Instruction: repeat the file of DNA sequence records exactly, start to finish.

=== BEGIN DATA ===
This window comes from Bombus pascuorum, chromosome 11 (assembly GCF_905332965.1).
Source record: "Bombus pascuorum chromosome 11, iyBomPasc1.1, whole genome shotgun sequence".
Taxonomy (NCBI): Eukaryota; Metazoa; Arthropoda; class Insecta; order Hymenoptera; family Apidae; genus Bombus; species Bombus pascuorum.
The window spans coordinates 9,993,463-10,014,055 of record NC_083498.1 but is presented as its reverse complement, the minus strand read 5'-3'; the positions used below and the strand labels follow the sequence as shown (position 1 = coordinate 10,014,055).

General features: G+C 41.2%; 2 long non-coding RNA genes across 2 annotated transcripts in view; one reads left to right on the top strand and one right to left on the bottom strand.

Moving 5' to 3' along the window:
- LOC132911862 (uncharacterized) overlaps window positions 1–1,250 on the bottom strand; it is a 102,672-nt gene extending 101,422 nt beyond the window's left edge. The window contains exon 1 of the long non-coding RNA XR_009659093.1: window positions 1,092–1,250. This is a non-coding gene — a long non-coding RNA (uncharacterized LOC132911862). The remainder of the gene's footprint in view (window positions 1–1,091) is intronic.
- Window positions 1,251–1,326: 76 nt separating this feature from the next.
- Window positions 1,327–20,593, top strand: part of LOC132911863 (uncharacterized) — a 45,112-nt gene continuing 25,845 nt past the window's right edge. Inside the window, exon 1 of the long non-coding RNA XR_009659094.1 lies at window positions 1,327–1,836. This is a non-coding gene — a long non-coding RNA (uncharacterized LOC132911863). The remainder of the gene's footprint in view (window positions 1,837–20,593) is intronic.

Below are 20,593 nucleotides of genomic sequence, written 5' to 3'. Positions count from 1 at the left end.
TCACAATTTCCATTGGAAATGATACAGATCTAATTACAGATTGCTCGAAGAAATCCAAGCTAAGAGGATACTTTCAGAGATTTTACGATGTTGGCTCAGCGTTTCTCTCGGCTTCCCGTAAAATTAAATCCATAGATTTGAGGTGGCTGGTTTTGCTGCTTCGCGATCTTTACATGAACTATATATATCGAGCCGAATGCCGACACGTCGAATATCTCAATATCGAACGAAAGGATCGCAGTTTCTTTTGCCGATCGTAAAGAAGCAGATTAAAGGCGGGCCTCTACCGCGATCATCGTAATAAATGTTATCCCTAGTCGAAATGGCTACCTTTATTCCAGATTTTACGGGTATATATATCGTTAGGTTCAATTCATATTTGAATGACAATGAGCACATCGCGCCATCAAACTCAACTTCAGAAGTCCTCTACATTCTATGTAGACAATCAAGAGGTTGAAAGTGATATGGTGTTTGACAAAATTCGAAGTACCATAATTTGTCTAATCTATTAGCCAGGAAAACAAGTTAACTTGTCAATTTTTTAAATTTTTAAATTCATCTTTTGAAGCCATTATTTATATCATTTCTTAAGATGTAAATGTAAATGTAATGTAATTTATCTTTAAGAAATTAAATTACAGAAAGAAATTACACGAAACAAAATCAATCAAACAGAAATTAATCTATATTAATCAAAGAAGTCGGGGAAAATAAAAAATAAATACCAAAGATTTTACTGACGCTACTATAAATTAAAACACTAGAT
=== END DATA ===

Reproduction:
This window comes from Bombus pascuorum, chromosome 11 (assembly GCF_905332965.1).
Source record: "Bombus pascuorum chromosome 11, iyBomPasc1.1, whole genome shotgun sequence".
Taxonomy (NCBI): Eukaryota; Metazoa; Arthropoda; class Insecta; order Hymenoptera; family Apidae; genus Bombus; species Bombus pascuorum.
The window spans coordinates 9,993,463-10,014,055 of record NC_083498.1 but is presented as its reverse complement, the minus strand read 5'-3'; the positions used below and the strand labels follow the sequence as shown (position 1 = coordinate 10,014,055).

General features: G+C 41.2%; 2 long non-coding RNA genes across 2 annotated transcripts in view; one reads left to right on the top strand and one right to left on the bottom strand.

Moving 5' to 3' along the window:
- LOC132911862 (uncharacterized) overlaps window positions 1–1,250 on the bottom strand; it is a 102,672-nt gene extending 101,422 nt beyond the window's left edge. The window contains exon 1 of the long non-coding RNA XR_009659093.1: window positions 1,092–1,250. This is a non-coding gene — a long non-coding RNA (uncharacterized LOC132911862). The remainder of the gene's footprint in view (window positions 1–1,091) is intronic.
- Window positions 1,251–1,326: 76 nt separating this feature from the next.
- Window positions 1,327–20,593, top strand: part of LOC132911863 (uncharacterized) — a 45,112-nt gene continuing 25,845 nt past the window's right edge. Inside the window, exon 1 of the long non-coding RNA XR_009659094.1 lies at window positions 1,327–1,836. This is a non-coding gene — a long non-coding RNA (uncharacterized LOC132911863). The remainder of the gene's footprint in view (window positions 1,837–20,593) is intronic.

Below are 20,593 nucleotides of genomic sequence, written 5' to 3'. Positions count from 1 at the left end.
TCACAATTTCCATTGGAAATGATACAGATCTAATTACAGATTGCTCGAAGAAATCCAAGCTAAGAGGATACTTTCAGAGATTTTACGATGTTGGCTCAGCGTTTCTCTCGGCTTCCCGTAAAATTAAATCCATAGATTTGAGGTGGCTGGTTTTGCTGCTTCGCGATCTTTACATGAACTATATATATCGAGCCGAATGCCGACACGTCGAATATCTCAATATCGAACGAAAGGATCGCAGTTTCTTTTGCCGATCGTAAAGAAGCAGATTAAAGGCGGGCCTCTACCGCGATCATCGTAATAAATGTTATCCCTAGTCGAAATGGCTACCTTTATTCCAGATTTTACGGGTATATATATCGTTAGGTTCAATTCATATTTGAATGACAATGAGCACATCGCGCCATCAAACTCAACTTCAGAAGTCCTCTACATTCTATGTAGACAATCAAGAGGTTGAAAGTGATATGGTGTTTGACAAAATTCGAAGTACCATAATTTGTCTAATCTATTAGCCAGGAAAACAAGTTAACTTGTCAATTTTTTAAATTTTTAAATTCATCTTTTGAAGCCATTATTTATATCATTTCTTAAGATGTAAATGTAAATGTAATGTAATTTATCTTTAAGAAATTAAATTACAGAAAGAAATTACACGAAACAAAATCAATCAAACAGAAATTAATCTATATTAATCAAAGAAGTCGGGGAAAATAAAAAATAAATACCAAAGATTTTACTGACGCTACTATAAATTAAAACACTAGAT